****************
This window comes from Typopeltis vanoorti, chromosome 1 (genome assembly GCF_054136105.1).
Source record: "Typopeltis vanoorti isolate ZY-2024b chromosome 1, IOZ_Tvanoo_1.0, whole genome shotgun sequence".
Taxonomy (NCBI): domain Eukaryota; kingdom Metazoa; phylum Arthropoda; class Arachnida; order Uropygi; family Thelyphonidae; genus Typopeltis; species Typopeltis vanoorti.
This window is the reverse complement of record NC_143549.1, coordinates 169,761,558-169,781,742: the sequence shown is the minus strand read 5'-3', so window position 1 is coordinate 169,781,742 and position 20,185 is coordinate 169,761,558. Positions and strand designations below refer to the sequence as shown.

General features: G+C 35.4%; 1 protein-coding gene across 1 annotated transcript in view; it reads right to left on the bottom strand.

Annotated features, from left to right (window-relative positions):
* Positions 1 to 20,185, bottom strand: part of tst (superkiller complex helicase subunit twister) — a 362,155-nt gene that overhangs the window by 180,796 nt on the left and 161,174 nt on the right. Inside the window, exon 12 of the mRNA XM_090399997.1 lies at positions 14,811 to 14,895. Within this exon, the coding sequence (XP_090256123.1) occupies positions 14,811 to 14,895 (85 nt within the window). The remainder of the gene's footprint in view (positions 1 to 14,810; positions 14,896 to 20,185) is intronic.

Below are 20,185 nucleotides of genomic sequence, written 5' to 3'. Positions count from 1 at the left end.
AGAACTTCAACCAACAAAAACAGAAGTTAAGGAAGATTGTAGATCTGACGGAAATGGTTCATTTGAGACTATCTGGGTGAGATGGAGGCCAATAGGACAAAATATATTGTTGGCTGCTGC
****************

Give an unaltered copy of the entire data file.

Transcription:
This window comes from Typopeltis vanoorti, chromosome 1 (genome assembly GCF_054136105.1).
Source record: "Typopeltis vanoorti isolate ZY-2024b chromosome 1, IOZ_Tvanoo_1.0, whole genome shotgun sequence".
Taxonomy (NCBI): domain Eukaryota; kingdom Metazoa; phylum Arthropoda; class Arachnida; order Uropygi; family Thelyphonidae; genus Typopeltis; species Typopeltis vanoorti.
This window is the reverse complement of record NC_143549.1, coordinates 169,761,558-169,781,742: the sequence shown is the minus strand read 5'-3', so window position 1 is coordinate 169,781,742 and position 20,185 is coordinate 169,761,558. Positions and strand designations below refer to the sequence as shown.

General features: G+C 35.4%; 1 protein-coding gene across 1 annotated transcript in view; it reads right to left on the bottom strand.

Annotated features, from left to right (window-relative positions):
* Positions 1 to 20,185, bottom strand: part of tst (superkiller complex helicase subunit twister) — a 362,155-nt gene that overhangs the window by 180,796 nt on the left and 161,174 nt on the right. Inside the window, exon 12 of the mRNA XM_090399997.1 lies at positions 14,811 to 14,895. Within this exon, the coding sequence (XP_090256123.1) occupies positions 14,811 to 14,895 (85 nt within the window). The remainder of the gene's footprint in view (positions 1 to 14,810; positions 14,896 to 20,185) is intronic.

Below are 20,185 nucleotides of genomic sequence, written 5' to 3'. Positions count from 1 at the left end.
AGAACTTCAACCAACAAAAACAGAAGTTAAGGAAGATTGTAGATCTGACGGAAATGGTTCATTTGAGACTATCTGGGTGAGATGGAGGCCAATAGGACAAAATATATTGTTGGCTGCTGC